Many well-known creatives including Tim Ferriss, Steven Pressfield and Ed Catmull have spoken highly of the positive influence that routine has on creativity. That is to to say, if you want the highest creative output, you must schedule when you’re going to be creative.
This might strike you as odd and counterintuitive, but the fact of the matter is, that if you want the highest creative output, you must condition your mind, in the same way you’d condition your body to lift heavy weights. What I mean by this is, is that inspiration rarely strikes a random person on the street, who is then possessed to write a masterpiece. Much more often – not to say always – creative output is a result of years of prolonged effort and hard work.
To illustrate this, let me tell you about the time I went to visit the Van Gogh museum in Amsterdam. There is no doubt that the man is a creative genius, and he has produced a number of masterpieces which are absolutely astonishing. He also started out however, as a terrible painter, who painted some of the most uninspiring pieces I’ve ever seen, like his painting of Potato Eaters:
I’m not sure what to say about this painting except for the fact, that it is a far way away from some of his later masterpieces like Starry Night
What I’m getting at here is that creativity takes time to develop. It doesn’t happen overnight – not even for Van Gogh.
This means that if any of us are going to have a fighting chance at anything close to the creative output of a Van Gogh, we’re going to make a habit of being creative. We’re going to have to routinely exercise our creative muscles. Aristotle rightly phrased that excellence is a habit more than anything, and excellence in creativity is a habit as well. If we have creative aspirations, such as writing, creating a podcast or painting, we must schedule our efforts and optimally exercise our creativity on a daily basis.
Another thing to consider, is that you don’t have to schedule hours and hours of work every day. In fact, I don’t believe that is the best use of your time, because if you do that, then you risk burning out quickly. What has worked for me, is to break creativity – or any other matter really – down into its smallest constituent parts. What this means is that because I want to write, I make a habit to write 300 words every day, which takes around 30 minutes. This habit is small enough to ensure that I continue, and stick to it every day, and it is big enough to ensure that the output is worthwhile. Obviously, there is nothing to say that I am not allowed to write more than 300 words, but 300 words is the minimum.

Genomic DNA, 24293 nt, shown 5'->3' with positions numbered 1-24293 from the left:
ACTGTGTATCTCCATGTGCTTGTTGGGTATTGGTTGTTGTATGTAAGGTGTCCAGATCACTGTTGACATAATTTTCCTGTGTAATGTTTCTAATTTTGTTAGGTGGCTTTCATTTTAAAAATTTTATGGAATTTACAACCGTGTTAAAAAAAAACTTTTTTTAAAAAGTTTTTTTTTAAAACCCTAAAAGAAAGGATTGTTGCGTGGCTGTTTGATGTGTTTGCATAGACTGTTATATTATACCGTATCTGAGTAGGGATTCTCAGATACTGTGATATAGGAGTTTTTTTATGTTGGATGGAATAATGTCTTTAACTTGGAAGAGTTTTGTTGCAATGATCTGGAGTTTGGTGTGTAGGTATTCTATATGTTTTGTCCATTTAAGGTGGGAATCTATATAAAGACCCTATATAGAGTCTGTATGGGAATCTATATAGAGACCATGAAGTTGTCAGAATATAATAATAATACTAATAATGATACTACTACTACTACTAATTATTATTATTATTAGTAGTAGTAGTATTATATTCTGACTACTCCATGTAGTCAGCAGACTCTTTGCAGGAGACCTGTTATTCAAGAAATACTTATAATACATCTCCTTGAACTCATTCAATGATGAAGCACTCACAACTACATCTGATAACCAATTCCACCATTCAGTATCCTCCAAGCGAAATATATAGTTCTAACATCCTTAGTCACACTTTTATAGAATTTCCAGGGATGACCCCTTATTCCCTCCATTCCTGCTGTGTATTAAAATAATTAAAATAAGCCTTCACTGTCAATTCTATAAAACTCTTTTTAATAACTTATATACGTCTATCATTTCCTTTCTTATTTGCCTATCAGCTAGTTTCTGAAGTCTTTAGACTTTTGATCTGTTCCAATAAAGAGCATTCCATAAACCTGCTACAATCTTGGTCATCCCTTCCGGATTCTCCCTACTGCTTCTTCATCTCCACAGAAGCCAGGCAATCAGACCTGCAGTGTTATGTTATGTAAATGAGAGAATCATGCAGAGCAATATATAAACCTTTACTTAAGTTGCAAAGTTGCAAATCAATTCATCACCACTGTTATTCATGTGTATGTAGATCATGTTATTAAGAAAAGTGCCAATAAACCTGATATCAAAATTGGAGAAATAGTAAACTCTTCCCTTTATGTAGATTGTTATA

What I’ve found is that writing this little bit every day is more than manageable. Most days I go over, and I’d say that I usually average between 750-1250 words per day – let’s call it an average of 1000 words per day to ease the math. That’s 365.000 words per year. That’s around four full length non-fiction books, or three very long novels. Now obviously, not every single one of those 365.000 words are going to be superb, top notch quality, but I’d be surprised if at least some of it wasn’t at least halfway decent.
The point here is that all of us can be creative, and produce content for others which is worth consuming, if only we’d make it a habit, and I’d love to know more about you and your creative habits.
What are your thoughts on how to become more creative, create better content and getting into the habit of creativity?